When I was a little girl in the 3rd grade, I learned a lesson about the ownership of your work.
I was very excited about the art project that my teacher was giving the class instructions for. I can hardly remember what it was now, but I think it involved something with paint and stencils.
Anyways, after the instructions were given, my class raced to the front of the room where the supplies where neatly stored, grabbed what they needed and proceeded to set up camp at their own respective desks.
After retrieving my own supplies, I think I spent about 10 minutes going over what I wanted to draw, carefully planning out where each princess and rainbow went, because our teacher had already expressed the need to save paper and only permitted us to use one sheet.
It took the rest of the time in class for my creation to be complete. I remember having my friends and classmates walk past my desk, only to stop and look at my picture, maybe even give me a compliment on it. And I, being the attention craving 3rd grader that I was, soaked up all of the positive feedback.
Once everyone was finished with their creative endeavor, our teacher made her rounds, looking over each and every one of our pictures, giving us sugary sweet compliments that only an elementary school teacher could get away with.
My teacher was very orderly, so, whenever checking over any of our work, she routinely started from the front left side of the class and completed her tour at the back right side.
It just so happened that I was the one sitting in the last seat that month.
So there I was, awaiting the shower of praise that my teacher would give me and what did I get instead?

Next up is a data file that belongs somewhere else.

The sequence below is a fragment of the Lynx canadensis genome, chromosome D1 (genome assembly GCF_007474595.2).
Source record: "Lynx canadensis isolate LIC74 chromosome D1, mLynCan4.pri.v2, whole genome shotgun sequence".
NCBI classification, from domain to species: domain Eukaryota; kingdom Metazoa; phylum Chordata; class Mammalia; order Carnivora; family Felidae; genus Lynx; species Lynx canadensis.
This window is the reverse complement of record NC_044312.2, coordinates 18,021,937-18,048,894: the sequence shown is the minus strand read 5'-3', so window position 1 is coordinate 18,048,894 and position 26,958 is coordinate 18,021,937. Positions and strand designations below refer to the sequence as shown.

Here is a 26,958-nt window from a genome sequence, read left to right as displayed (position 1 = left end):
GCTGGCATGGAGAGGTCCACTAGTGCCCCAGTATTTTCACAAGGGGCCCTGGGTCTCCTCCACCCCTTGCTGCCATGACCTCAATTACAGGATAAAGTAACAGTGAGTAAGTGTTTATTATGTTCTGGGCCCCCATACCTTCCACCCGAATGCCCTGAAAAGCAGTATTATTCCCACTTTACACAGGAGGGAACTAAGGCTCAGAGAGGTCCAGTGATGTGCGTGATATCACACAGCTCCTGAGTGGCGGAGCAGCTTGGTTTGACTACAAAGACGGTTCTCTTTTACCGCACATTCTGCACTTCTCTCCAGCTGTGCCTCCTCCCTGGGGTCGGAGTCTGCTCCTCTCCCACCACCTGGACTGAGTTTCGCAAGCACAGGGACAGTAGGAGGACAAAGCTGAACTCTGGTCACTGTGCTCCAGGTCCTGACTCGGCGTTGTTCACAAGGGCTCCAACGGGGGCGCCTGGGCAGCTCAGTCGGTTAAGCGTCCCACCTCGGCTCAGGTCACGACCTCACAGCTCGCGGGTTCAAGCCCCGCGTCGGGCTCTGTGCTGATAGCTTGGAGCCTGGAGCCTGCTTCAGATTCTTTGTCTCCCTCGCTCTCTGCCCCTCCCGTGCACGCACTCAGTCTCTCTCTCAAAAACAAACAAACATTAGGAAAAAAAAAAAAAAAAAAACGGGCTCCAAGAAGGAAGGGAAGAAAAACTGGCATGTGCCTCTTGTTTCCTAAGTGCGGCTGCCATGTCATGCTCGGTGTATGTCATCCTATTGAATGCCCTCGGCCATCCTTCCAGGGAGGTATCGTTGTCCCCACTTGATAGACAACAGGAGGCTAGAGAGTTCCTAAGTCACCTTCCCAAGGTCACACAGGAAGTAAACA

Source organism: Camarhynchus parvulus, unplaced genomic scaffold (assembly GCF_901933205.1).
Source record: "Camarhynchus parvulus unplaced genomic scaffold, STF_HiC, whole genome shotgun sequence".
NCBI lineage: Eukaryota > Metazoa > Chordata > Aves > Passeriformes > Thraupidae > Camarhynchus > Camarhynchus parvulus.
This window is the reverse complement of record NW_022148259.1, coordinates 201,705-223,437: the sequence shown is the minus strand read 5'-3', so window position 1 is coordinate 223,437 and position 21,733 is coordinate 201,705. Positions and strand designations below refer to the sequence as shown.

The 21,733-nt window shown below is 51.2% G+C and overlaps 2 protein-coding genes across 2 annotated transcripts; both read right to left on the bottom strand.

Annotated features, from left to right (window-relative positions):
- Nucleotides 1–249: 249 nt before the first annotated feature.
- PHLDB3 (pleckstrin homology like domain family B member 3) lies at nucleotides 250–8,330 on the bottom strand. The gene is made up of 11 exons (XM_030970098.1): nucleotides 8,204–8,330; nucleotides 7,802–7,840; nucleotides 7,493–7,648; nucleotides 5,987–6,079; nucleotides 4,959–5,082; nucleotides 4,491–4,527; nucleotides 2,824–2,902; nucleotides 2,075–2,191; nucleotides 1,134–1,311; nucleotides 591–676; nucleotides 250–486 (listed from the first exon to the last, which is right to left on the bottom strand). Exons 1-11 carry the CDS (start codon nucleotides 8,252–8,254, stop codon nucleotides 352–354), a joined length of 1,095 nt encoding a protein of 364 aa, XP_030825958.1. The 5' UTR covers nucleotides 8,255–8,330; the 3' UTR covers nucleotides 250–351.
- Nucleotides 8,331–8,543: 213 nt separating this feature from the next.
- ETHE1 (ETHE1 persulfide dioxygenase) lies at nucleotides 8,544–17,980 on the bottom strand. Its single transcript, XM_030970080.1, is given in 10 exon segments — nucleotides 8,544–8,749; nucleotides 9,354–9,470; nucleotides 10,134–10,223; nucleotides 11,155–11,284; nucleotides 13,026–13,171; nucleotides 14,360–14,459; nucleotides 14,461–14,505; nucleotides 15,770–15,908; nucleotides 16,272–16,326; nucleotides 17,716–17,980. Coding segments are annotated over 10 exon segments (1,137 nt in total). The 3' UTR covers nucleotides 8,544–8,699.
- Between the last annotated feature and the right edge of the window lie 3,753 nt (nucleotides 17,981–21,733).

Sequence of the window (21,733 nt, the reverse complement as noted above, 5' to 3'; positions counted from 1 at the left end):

A sideways look and some disappointed whispering about “forming your own creative ideas”.
My teacher, in so many words, had called me the adult equivalent of a “Copy Cat”. My own teacher!
I was shocked. Baffled even. My picture was the cultivation of my own imagination! Not something that I happened to see while walking around the room!
As of then, I was officially on a mission, a mission to reclaim my honour and expose the impostor who had tainted my reputation!
Except, back then, I wasn’t strongly spoken, so confronting the person who copied me was out of the question.
I did, however, get her name, and where her desk was (one of the front desks) and even explicitly remembered her comment. Something along the lines of “Oh wow! That picture is super! I wish I could draw like you!”
Ever since then, our relationship consisted of my angry glare and her confused response.
But I know deep down inside, that she knows what evils she committed.
Ever since that fateful day, I had developed a reinforced, 24/7 surveillance security system when it came to presenting my work. I was always incredibly reluctant to share any ideas for group projects, and I absolutely hated it when someone asked me if they could “use my idea”.
Now that I’m in grade 10, I realize that collaborating and expressing your ideas is the only way to truly understand something. Having someone use your idea and add some of their own opinions has become the highest form of a compliment for me.
The end result was near perfect.
If teenagers can collaborate maturely, then why do big record labels, and other programs (with an already obscene amount of money) feel the need to bar creativity with things like Copyright?
I believe, as long as no one else has taken full credit for building on top of an idea, there is no reason to place a restriction on creation.
Is it your friend? Or a thorn in your backside?
PS: I give anyone permission to use this post to further their own and others knowledge and perspective, whether it be a video mash up, a song, or illustrations, I encourage you to make something out of these words.
Just remember that, along with your name, mine should be there too.